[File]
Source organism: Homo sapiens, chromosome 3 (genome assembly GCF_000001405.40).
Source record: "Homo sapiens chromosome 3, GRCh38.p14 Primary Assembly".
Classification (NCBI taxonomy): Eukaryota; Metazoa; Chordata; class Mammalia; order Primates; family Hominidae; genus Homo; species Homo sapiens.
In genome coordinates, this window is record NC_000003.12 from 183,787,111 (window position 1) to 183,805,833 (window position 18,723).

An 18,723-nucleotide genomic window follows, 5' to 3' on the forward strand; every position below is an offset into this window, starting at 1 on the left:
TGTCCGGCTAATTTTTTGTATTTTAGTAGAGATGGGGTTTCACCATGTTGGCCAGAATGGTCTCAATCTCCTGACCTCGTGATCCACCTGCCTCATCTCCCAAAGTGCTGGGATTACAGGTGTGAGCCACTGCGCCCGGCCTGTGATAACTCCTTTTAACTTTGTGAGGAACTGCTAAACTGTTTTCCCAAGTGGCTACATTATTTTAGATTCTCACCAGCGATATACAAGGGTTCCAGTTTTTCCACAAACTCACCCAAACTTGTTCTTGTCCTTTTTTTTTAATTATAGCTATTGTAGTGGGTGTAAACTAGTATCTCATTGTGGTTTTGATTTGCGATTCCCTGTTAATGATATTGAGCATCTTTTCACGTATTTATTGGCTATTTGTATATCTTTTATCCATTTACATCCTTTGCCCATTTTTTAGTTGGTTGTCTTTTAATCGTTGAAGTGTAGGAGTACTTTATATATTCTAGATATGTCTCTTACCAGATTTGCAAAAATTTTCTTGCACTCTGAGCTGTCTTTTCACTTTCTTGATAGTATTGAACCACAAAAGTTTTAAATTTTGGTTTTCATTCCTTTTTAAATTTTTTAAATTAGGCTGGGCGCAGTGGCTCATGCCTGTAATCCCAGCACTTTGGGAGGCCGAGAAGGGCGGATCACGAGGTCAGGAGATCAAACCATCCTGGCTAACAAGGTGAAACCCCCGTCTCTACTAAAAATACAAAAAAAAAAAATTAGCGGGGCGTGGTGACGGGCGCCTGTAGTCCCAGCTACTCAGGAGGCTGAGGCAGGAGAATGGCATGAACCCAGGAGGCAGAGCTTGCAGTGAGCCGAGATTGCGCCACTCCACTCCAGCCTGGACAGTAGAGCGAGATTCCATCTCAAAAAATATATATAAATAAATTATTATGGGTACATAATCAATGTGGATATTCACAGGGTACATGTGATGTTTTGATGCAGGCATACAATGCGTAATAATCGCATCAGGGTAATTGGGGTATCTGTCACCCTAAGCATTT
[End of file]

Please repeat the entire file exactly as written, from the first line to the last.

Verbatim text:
Source organism: Homo sapiens, chromosome 3 (genome assembly GCF_000001405.40).
Source record: "Homo sapiens chromosome 3, GRCh38.p14 Primary Assembly".
Classification (NCBI taxonomy): Eukaryota; Metazoa; Chordata; class Mammalia; order Primates; family Hominidae; genus Homo; species Homo sapiens.
In genome coordinates, this window is record NC_000003.12 from 183,787,111 (window position 1) to 183,805,833 (window position 18,723).

An 18,723-nucleotide genomic window follows, 5' to 3' on the forward strand; every position below is an offset into this window, starting at 1 on the left:
TGTCCGGCTAATTTTTTGTATTTTAGTAGAGATGGGGTTTCACCATGTTGGCCAGAATGGTCTCAATCTCCTGACCTCGTGATCCACCTGCCTCATCTCCCAAAGTGCTGGGATTACAGGTGTGAGCCACTGCGCCCGGCCTGTGATAACTCCTTTTAACTTTGTGAGGAACTGCTAAACTGTTTTCCCAAGTGGCTACATTATTTTAGATTCTCACCAGCGATATACAAGGGTTCCAGTTTTTCCACAAACTCACCCAAACTTGTTCTTGTCCTTTTTTTTTAATTATAGCTATTGTAGTGGGTGTAAACTAGTATCTCATTGTGGTTTTGATTTGCGATTCCCTGTTAATGATATTGAGCATCTTTTCACGTATTTATTGGCTATTTGTATATCTTTTATCCATTTACATCCTTTGCCCATTTTTTAGTTGGTTGTCTTTTAATCGTTGAAGTGTAGGAGTACTTTATATATTCTAGATATGTCTCTTACCAGATTTGCAAAAATTTTCTTGCACTCTGAGCTGTCTTTTCACTTTCTTGATAGTATTGAACCACAAAAGTTTTAAATTTTGGTTTTCATTCCTTTTTAAATTTTTTAAATTAGGCTGGGCGCAGTGGCTCATGCCTGTAATCCCAGCACTTTGGGAGGCCGAGAAGGGCGGATCACGAGGTCAGGAGATCAAACCATCCTGGCTAACAAGGTGAAACCCCCGTCTCTACTAAAAATACAAAAAAAAAAAATTAGCGGGGCGTGGTGACGGGCGCCTGTAGTCCCAGCTACTCAGGAGGCTGAGGCAGGAGAATGGCATGAACCCAGGAGGCAGAGCTTGCAGTGAGCCGAGATTGCGCCACTCCACTCCAGCCTGGACAGTAGAGCGAGATTCCATCTCAAAAAATATATATAAATAAATTATTATGGGTACATAATCAATGTGGATATTCACAGGGTACATGTGATGTTTTGATGCAGGCATACAATGCGTAATAATCGCATCAGGGTAATTGGGGTATCTGTCACCCTAAGCATTT